I have a contract fooContract which is using a fooLib library, calling fooLib.foo(LibStruct storage param)

The transaction cost to create fooContract seems to depend on the code in the fooLib.foo() function despite the params are unchanged.

Ie. using solidity browser fooContract create costs 3,185,059. if I comment out the code in fooLib.foo(), the fooContract create cost goes down to 2,816,000 .

As far as I understood libs are a way to move out functionality for contracts too large for block gas limit.

Am I missing a point here?

  • This link could help you ethereum.stackexchange.com/a/2760/6237
    – vincentLg
    Jun 7, 2017 at 5:58
  • Thanks for that, it's indeed useful. Although I'm not talking about the cost of the transaction to call fooLib.foo() but about the contract creation cost of fooContract.
    – szerte
    Jun 7, 2017 at 8:52
  • Gas cost at creation depends on what happens in the constructor and the size of the compiled code, so what you describe seems normal.
    – vincentLg
    Jun 7, 2017 at 9:09

2 Answers 2


I suspect not using a library the way it's intended to achieve gas costs in your contract. I assume what you're doing is something like:

library fooLib {
    // foo code

contract fooContract is fooLib {
    // foo code

In which case when you create fooContract you have to pay the compilation costs for fooLib. What you want to do is deploy fooLib on it's own, specify how to interact with the library via an interface, and specify the library address to link to with the solc compiler during compilation of fooContract. By doing this you would avoid having to pay the compilation cost of fooLib when deploying fooContract and instead just pay the transaction fees when utilizing the library.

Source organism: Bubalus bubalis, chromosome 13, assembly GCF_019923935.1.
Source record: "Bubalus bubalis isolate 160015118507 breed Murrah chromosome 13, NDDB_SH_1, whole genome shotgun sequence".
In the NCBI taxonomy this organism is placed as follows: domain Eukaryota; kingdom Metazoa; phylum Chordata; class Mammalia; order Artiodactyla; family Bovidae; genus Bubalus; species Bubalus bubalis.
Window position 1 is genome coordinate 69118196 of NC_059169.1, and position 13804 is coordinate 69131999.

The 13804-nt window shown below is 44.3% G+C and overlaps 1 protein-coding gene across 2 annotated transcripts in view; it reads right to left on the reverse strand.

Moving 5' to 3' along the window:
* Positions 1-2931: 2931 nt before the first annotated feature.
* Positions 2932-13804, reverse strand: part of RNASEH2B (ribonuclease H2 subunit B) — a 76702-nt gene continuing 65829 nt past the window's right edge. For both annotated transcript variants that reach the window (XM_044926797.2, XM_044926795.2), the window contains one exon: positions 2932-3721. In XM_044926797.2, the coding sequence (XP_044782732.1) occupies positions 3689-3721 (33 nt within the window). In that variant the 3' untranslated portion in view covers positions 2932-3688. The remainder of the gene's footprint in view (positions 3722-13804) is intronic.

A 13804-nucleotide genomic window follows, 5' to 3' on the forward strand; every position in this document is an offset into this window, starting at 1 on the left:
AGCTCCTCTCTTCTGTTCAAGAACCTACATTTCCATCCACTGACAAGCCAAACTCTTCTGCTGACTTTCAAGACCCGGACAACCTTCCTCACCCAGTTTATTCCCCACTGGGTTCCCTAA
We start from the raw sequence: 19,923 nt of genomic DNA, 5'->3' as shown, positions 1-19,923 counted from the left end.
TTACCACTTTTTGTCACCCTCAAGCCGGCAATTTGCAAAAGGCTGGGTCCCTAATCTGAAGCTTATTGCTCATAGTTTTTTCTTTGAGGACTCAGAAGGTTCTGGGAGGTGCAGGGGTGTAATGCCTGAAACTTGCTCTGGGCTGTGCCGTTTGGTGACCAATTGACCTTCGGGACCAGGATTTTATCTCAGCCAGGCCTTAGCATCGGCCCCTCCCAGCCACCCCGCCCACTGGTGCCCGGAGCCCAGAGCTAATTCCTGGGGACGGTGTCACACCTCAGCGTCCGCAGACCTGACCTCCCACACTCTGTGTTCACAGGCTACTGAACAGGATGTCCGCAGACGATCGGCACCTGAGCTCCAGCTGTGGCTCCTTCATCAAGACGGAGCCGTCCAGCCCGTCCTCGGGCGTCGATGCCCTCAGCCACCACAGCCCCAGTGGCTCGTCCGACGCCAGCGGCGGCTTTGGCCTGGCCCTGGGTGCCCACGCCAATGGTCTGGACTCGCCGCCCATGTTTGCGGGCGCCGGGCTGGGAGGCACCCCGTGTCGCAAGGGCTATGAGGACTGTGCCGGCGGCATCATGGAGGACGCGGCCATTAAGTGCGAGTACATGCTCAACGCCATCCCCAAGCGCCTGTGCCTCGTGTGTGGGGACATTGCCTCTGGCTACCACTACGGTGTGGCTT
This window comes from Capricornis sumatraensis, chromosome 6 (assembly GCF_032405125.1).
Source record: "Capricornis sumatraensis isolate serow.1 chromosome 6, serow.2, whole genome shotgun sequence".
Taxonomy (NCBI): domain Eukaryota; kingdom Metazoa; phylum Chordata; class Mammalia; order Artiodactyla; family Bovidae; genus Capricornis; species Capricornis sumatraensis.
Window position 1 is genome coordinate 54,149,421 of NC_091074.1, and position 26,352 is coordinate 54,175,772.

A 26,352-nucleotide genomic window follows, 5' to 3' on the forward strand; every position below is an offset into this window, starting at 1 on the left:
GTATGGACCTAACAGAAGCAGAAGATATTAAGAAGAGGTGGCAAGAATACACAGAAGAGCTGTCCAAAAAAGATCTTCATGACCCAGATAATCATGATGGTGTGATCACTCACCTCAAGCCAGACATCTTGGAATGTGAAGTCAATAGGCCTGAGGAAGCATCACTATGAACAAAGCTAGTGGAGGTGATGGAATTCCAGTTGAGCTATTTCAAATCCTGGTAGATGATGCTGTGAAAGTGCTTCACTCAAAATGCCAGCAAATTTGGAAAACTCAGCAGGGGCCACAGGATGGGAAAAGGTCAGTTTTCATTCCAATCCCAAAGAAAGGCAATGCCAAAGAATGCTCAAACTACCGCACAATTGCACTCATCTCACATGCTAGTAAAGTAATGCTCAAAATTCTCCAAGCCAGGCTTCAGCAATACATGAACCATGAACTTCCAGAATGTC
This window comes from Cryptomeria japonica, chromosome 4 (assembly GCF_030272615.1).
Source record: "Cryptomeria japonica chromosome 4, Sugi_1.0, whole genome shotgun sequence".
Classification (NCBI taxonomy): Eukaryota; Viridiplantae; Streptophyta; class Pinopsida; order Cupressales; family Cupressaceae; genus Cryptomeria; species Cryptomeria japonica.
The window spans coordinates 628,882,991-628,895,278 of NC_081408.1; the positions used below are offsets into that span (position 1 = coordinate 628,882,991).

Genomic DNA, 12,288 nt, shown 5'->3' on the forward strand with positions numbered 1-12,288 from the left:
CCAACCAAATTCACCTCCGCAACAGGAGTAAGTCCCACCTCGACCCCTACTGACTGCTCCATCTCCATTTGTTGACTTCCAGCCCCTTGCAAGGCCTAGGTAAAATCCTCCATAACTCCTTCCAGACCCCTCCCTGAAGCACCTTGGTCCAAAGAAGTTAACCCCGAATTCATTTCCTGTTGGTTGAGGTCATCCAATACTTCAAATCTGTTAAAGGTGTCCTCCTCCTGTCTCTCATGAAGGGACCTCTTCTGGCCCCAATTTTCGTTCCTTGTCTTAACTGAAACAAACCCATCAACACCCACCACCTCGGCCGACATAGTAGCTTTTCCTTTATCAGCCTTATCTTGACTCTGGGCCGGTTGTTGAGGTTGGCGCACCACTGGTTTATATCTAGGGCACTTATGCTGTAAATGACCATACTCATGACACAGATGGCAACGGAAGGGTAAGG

The following stackexchange post has a solid detailed description of this process:

A very good aragon article on this:

  • second link in your answer is no longer active. 404 error
    – RusAlex
    Jun 25, 2021 at 9:39

The internal functions in libraries are pulled into the calling contract at compile time and a regular JUMP call is used instead of a DELEGATECALL. From Solidity docs: http://solidity.readthedocs.io/en/v0.4.21/contracts.html#libraries

  • which is more expensive, jump or delegate call? will they both scale linearly? for example if I have 5 jumps the delegate call cost = 5 * delegate_call_jump_cost?
    – valem
    Nov 23, 2018 at 4:43

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